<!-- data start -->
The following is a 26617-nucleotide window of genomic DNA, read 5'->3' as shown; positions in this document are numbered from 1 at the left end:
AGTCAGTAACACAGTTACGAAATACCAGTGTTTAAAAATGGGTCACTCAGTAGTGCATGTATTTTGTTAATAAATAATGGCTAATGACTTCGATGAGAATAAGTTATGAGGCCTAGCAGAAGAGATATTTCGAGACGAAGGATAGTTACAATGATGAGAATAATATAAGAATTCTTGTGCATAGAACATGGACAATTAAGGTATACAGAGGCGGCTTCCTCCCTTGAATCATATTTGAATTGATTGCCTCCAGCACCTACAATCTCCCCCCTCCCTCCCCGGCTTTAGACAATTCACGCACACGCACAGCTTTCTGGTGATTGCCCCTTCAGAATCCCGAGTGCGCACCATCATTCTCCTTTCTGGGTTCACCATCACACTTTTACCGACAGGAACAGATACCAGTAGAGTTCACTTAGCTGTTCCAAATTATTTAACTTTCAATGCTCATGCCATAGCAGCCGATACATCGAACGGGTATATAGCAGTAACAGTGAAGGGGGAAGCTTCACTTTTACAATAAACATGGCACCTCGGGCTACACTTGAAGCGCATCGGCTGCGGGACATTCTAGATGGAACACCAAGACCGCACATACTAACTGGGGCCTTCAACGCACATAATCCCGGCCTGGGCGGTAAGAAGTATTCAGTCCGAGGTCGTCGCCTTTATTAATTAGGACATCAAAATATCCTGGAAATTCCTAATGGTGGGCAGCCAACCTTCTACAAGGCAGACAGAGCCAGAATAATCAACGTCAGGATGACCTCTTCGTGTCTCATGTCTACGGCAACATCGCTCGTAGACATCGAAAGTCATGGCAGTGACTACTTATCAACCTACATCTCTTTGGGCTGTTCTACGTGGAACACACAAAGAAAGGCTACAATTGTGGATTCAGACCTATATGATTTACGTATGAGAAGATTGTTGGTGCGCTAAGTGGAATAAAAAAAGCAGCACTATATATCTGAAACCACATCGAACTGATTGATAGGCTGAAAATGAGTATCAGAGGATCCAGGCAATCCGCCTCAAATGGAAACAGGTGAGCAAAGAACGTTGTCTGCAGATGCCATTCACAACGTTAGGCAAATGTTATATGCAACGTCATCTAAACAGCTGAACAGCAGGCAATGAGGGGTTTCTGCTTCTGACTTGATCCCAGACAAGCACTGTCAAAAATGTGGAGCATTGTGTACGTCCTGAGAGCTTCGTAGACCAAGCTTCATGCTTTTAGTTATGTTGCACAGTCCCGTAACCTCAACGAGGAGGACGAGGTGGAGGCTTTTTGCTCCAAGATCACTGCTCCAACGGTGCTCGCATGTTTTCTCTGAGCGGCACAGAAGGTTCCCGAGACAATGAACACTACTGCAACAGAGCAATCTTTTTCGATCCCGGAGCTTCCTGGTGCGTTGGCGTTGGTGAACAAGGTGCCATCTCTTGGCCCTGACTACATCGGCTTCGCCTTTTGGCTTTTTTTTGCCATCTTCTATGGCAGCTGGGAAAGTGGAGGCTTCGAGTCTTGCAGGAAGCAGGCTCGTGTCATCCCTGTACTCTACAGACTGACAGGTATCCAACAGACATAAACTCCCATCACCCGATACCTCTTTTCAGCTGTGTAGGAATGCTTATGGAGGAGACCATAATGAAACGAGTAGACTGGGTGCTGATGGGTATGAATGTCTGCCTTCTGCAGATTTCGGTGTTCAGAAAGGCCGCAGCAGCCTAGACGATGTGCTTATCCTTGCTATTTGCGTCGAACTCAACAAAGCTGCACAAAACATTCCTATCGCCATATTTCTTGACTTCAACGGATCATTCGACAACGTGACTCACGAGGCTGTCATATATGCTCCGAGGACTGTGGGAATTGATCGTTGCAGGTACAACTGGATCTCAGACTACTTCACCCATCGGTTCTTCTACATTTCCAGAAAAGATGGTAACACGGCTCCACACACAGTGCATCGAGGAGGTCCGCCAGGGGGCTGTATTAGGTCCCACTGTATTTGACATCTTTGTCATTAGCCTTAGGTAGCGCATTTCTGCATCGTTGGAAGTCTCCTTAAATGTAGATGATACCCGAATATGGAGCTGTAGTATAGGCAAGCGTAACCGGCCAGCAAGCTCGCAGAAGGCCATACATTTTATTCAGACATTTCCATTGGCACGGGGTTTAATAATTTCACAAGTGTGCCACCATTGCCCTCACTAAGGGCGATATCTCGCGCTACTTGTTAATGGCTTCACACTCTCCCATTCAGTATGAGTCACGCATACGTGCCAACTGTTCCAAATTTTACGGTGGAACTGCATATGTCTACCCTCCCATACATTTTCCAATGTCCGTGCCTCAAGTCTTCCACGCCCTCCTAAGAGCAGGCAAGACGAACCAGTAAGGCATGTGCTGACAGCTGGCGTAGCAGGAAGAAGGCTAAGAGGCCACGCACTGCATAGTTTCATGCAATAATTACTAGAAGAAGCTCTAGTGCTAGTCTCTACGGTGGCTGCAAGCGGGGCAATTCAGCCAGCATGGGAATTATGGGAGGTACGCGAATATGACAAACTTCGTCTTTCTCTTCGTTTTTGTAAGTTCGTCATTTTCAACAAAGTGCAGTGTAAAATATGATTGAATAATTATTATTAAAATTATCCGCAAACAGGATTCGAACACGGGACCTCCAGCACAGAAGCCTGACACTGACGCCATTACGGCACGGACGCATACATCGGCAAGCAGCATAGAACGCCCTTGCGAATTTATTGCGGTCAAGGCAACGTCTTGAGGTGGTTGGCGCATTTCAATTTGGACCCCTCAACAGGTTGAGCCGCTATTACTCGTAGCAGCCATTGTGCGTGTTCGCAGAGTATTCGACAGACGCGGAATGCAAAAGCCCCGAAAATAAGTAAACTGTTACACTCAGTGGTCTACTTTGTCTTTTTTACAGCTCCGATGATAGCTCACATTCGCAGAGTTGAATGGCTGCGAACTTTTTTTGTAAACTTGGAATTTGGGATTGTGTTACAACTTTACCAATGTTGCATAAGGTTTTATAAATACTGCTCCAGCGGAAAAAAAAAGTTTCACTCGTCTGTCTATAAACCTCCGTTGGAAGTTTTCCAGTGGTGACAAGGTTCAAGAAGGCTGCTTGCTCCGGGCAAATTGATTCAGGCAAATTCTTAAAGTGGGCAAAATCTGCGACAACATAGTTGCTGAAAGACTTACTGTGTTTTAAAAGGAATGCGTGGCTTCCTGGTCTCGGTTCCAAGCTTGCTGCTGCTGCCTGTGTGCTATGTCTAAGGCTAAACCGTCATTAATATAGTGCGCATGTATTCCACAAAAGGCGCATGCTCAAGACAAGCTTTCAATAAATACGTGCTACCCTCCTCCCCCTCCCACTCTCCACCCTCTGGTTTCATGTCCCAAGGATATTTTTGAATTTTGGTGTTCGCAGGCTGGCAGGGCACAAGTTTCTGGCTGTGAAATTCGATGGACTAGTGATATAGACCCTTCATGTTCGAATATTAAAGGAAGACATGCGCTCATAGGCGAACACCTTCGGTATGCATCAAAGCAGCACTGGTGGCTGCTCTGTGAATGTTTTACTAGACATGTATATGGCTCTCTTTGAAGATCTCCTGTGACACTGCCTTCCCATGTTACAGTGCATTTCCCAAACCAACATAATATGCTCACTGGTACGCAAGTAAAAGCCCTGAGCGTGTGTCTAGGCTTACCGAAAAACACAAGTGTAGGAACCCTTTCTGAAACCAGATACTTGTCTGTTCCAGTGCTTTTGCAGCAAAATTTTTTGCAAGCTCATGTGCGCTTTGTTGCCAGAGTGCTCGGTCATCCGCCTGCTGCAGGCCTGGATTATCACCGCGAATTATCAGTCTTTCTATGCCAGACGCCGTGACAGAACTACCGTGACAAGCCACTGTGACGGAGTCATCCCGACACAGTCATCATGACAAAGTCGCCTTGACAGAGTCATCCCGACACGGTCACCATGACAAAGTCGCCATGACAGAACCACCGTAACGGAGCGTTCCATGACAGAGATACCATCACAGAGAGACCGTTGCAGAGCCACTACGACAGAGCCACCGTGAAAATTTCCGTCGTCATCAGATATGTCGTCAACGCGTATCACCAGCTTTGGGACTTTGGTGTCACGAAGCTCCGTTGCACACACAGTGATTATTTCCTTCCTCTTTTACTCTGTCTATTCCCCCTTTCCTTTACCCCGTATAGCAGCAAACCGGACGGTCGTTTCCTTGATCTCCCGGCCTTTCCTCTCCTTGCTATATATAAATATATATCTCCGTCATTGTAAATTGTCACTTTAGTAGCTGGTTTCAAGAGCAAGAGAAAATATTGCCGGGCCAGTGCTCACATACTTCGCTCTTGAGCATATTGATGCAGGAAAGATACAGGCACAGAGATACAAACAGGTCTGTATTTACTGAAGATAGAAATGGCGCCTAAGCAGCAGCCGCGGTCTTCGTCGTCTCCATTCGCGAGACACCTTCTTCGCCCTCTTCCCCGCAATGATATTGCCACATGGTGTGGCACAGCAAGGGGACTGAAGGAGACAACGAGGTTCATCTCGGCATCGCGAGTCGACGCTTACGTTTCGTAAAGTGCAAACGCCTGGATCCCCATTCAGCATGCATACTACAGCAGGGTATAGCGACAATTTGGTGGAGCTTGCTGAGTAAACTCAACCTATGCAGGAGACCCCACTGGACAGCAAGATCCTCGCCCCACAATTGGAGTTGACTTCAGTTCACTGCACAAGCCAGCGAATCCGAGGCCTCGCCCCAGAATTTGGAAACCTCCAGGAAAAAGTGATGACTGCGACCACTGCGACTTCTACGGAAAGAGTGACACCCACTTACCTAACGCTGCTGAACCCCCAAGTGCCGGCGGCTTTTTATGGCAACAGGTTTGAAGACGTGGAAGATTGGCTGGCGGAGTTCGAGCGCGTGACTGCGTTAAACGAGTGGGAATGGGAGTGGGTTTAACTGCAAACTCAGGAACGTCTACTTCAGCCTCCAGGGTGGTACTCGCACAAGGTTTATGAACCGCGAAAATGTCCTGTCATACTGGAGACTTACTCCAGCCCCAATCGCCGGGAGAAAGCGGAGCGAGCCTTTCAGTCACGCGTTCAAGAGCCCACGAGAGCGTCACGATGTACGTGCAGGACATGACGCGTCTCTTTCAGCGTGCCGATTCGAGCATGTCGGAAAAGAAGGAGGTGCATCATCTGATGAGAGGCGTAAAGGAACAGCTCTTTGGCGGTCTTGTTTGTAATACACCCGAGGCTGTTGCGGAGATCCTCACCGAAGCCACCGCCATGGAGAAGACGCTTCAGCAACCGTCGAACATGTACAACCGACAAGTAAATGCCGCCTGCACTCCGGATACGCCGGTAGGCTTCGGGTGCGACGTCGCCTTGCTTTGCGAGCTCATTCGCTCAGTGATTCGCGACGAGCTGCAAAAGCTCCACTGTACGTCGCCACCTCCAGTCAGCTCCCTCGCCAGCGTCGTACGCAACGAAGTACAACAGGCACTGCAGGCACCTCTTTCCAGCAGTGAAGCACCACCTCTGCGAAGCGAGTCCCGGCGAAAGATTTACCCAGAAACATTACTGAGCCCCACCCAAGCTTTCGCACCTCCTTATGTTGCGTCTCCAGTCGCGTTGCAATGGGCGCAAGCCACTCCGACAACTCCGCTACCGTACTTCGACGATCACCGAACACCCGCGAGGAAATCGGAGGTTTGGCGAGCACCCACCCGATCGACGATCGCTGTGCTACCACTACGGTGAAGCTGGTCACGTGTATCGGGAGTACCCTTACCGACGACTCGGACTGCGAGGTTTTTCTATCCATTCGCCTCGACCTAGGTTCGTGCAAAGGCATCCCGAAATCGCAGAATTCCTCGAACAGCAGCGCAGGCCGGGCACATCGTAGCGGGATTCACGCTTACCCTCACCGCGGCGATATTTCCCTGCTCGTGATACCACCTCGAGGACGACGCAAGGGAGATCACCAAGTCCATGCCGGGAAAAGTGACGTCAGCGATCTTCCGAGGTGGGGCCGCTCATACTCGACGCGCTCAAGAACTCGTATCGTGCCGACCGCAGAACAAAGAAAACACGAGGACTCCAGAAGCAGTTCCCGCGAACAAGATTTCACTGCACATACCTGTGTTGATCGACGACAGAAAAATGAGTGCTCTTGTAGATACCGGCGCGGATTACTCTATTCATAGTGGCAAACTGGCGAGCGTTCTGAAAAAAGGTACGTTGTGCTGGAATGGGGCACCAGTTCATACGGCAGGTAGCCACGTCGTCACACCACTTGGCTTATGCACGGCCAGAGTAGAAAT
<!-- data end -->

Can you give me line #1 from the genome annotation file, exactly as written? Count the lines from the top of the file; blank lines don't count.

The following is a 26617-nucleotide window of genomic DNA, read 5'->3' as shown; positions in this document are numbered from 1 at the left end: